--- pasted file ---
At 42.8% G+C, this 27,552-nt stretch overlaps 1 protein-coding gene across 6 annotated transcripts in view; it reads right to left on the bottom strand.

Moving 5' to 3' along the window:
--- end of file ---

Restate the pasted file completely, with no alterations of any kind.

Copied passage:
At 42.8% G+C, this 27,552-nt stretch overlaps 1 protein-coding gene across 6 annotated transcripts in view; it reads right to left on the bottom strand.

Moving 5' to 3' along the window: